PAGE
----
Are Your Parts Walking Out The Door?
I remember one hot summer day I was filling in for my service adviser who was on vacation. The day had been hectic and I was glad when there was a break in the action. I started looking over the morning’s vendor invoices. One was a core credit of $25 for an a/c compressor. I remembered that the first compressor ordered that day was wrong. I went through the previous day’s paperwork and there it was, a $368 compressor that was a new return, but the parts driver marked the return as a core on the return slip. To make matters worse, it had my signature at the bottom.
We are in the customer service business but what we sell are parts and labor. For every $1.00 of labor most shops sell about $.80 in parts. This means parts are nearly half of what we sell. Parts must be managed efficiently for your shop to be profitable. Parts should have a 60% gross profit. Most shop operating systems have a built in parts pricing matrix that you can program, with different levels of mark-up. Your biggest margins are achieved on the most inexpensive parts. These parts are often overlooked or simply thrown in with the repair. It is a huge mistake to give these parts away. $25 or $30 a day might not seem like a lot but it is, if you consider those parts should have been marked up to about $75 to the customer. Multiply that by 265 working days per year and now we are talking about $20,000 in gross revenue. That is real money. It is important to charge for all the parts used and to be sure you are using your parts matrix to achieve the correct gross profit. Pricing is important to profitability. Look at the profitability of each pricing level in the matrix. If a particular level of the matrix is under under-performing it can easily hurt your total gross profit on parts.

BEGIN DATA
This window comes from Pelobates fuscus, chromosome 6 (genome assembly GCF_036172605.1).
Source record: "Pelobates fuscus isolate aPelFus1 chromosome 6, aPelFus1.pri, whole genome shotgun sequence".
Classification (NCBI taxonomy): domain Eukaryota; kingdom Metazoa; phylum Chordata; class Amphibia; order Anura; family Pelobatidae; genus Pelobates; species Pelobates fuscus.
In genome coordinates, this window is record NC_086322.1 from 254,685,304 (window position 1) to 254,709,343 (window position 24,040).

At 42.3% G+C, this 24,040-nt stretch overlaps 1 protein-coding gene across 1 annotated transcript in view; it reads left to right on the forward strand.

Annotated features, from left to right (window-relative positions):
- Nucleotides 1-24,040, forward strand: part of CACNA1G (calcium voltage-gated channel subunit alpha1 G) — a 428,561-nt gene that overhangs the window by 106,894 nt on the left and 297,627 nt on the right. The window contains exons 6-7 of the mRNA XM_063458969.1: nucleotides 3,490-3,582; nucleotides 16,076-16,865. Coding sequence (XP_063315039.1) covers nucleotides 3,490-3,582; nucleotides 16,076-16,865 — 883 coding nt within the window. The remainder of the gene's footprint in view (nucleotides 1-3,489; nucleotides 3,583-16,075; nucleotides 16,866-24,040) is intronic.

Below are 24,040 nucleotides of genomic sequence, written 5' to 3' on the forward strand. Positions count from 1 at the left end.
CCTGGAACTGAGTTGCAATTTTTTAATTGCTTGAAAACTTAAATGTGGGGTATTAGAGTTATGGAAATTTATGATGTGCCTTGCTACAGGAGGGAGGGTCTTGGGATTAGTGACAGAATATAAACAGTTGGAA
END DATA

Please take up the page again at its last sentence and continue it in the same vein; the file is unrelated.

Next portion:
What do you have in your parts inventory? Why do you stock what you stock? Many shops have a rather hit or miss inventory that has accumulated over time. Inventory is a big investment and it should give you a big return. You can get a good idea if you review a parts sales report and compare it to your current inventory. Chances are you will find popular items that you are ordering regularly and do not stock. You also will find items in your inventory that are not selling. Return all the dead stock you can to your vendors and liquidate the remaining items by any means necessary.
Decide what parts you will stock on a regular basis. Base your decision on what is selling, according to your parts sales report. It is a good idea to stock popular oils, coolants, and other fluids. These fluids are important to have on hand for repairs and maintenance services. Small items that fit many vehicles are necessary to stock, like wiper blades, light bulbs, electrical supplies, clamps, and bulk hose. If you have a certain belt number or particular set of front pads that you sell a few times a month, you can stock one of those as well. This means that when you need it, you will have it in stock. Then order that part right away and put it back in stock. The wisdom of stocking just one is that you can instantly respond to doing the repair and save money by not stocking three or four of the same item. A good example is radiator caps. Stock one of each popular radiator caps. When your customer rolls in overheating and needs a radiator cap, you should not be waiting 30 minutes for the parts store to bring one. The goal is to stock parts so that no tech or customer is waiting for the parts store to deliver anything. Continue to review what you are selling and keep it in stock at an appropriate level. Make your inventory an asset that works well for your shop.